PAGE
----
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    Amid progress in lowering HIV infections in the state,
    higher rates still seen among black Marylanders
    Baltimore Maryland, (February 4, 2015) – In keeping with Saturday’s designation as National Black HIV/AIDS Awareness Day (NBHAAD), the Maryland Department of Health and Mental Hygiene (DHMH) urges Marylanders to get educated, get tested, get involved and get treated.
    According to the CDC, 1.2 million Americans are living with the Human Immunodeficiency Virus (HIV) that can lead to developing Acquired Immunodeficiency Syndrome (AIDS). As of December 31, 2012 – the most recent year for which there are data – 30,061 Marylanders were diagnosed and living with HIV or AIDS.
    “From 1997 to 2012, Maryland experienced a 23 percent decrease in the number of new HIV cases and reported a 52 percent decrease in the number of deaths among AIDS cases,” said Van T. Mitchell, Secretary at DHMH. “However, the disparities seen in infection rates show that much work remains in helping all Marylanders make better health decisions.”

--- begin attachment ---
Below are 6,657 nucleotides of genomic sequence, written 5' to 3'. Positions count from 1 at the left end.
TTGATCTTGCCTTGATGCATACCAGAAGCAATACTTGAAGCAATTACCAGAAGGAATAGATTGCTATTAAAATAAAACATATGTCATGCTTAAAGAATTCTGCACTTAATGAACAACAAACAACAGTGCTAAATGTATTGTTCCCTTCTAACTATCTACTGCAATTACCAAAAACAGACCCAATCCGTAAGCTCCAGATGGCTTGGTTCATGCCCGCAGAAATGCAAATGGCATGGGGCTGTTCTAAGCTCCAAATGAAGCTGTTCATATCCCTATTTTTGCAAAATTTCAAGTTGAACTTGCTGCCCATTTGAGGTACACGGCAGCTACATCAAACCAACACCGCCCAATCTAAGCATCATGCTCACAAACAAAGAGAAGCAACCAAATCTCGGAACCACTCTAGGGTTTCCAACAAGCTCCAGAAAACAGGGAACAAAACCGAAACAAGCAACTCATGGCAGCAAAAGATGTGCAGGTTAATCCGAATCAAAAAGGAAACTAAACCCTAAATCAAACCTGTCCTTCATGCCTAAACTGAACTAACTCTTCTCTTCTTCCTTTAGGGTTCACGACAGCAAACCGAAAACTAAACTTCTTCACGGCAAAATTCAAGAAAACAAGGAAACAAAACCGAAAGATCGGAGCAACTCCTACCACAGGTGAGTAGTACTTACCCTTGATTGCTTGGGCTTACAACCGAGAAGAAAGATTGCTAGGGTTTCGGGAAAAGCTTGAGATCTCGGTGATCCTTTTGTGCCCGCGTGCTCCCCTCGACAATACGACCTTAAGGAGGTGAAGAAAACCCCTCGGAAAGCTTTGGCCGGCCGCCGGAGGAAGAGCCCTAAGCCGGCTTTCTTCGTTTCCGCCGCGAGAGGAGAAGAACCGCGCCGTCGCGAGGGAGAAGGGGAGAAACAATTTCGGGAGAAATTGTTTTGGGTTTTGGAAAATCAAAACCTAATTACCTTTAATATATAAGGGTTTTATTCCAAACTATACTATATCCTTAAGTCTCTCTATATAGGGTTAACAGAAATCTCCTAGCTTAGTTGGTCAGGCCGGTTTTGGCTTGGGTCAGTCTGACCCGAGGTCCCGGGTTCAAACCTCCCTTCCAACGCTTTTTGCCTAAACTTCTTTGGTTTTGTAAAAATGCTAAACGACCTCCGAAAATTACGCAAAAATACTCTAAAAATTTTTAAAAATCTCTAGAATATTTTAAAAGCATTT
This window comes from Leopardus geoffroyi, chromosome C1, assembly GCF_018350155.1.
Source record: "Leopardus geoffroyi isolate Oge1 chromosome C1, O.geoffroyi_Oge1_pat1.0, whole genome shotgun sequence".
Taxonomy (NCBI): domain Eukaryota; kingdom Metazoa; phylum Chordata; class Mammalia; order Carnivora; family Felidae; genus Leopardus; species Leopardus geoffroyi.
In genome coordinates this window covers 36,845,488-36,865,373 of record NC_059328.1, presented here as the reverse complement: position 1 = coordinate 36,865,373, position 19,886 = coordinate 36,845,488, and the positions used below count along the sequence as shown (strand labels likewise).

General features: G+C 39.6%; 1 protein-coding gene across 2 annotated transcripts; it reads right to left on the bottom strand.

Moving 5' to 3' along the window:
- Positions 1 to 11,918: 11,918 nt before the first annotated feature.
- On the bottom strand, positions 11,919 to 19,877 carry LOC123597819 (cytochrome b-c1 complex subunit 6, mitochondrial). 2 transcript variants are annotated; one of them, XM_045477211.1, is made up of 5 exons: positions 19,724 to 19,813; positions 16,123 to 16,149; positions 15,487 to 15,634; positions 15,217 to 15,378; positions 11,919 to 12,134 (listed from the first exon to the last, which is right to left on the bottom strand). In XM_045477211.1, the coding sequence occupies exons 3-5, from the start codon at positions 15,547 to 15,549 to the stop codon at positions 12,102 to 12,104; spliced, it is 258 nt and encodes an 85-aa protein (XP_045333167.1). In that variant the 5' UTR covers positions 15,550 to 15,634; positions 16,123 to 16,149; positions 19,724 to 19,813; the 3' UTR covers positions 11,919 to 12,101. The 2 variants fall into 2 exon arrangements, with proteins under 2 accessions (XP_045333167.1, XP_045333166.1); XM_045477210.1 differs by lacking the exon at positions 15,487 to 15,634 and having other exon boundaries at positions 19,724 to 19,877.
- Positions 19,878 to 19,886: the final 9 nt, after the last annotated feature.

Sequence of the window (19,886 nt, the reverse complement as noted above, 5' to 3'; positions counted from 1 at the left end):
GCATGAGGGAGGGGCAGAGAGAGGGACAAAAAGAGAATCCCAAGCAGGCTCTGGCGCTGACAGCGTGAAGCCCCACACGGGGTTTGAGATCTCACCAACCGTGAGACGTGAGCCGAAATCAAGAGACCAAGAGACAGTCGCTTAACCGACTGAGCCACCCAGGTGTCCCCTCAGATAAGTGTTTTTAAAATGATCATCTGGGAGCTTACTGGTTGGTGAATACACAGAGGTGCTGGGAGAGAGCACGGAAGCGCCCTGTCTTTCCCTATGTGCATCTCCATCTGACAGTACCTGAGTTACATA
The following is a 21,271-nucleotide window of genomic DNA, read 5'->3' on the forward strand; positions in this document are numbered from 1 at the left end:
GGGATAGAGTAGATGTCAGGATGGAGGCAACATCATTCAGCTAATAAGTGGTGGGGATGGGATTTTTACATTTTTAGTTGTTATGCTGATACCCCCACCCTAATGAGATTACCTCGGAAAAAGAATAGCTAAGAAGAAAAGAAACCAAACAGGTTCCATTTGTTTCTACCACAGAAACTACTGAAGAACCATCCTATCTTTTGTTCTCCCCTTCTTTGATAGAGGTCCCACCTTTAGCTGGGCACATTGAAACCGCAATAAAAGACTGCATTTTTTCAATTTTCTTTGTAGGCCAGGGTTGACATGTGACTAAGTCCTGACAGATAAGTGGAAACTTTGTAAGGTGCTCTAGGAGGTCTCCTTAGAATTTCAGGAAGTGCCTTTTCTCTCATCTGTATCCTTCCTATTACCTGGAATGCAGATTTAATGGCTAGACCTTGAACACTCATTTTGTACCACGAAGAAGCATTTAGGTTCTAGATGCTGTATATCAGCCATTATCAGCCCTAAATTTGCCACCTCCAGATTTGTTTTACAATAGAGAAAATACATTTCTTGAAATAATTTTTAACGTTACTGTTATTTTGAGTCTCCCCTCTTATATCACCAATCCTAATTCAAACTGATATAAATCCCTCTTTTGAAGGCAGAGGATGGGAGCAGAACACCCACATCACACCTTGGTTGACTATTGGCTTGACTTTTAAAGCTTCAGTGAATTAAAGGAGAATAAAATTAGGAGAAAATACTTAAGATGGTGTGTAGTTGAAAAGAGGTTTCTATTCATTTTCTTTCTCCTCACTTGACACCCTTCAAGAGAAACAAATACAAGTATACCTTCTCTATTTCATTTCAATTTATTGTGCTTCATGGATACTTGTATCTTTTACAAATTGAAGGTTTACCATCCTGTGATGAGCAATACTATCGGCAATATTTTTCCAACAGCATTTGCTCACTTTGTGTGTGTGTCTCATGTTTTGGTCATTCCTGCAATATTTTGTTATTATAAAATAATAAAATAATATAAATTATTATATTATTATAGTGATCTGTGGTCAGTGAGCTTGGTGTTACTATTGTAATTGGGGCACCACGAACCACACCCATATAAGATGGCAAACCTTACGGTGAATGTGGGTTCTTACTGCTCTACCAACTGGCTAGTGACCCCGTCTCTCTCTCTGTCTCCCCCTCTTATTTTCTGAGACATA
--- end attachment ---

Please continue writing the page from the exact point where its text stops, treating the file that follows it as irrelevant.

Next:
HIV significantly impacts black communities in Maryland. Out of 100,000 non-Latino black Marylanders, 79.3 were diagnosed with it in 2012  – compared with seven out of 100,000 non-Latino white Marylanders and with 22.4 out of 100,000 Latino Marylanders. The rate for black males living with diagnosed HIV (1,760.7 per 100,000 blacks) was the highest of any group. The second group having the second-highest incidence of living with diagnosed with HIV diagnosis was black females (983.0 per 100,000 blacks), and Latino males (392.9 per 100,000 Latinos) were third.
    In 2012, Maryland was third among U.S. states and territories in estimated HIV diagnosis rates at 30.8 people per 100,000 Marylanders. There were 1,466 new adult/adolescent HIV diagnoses in M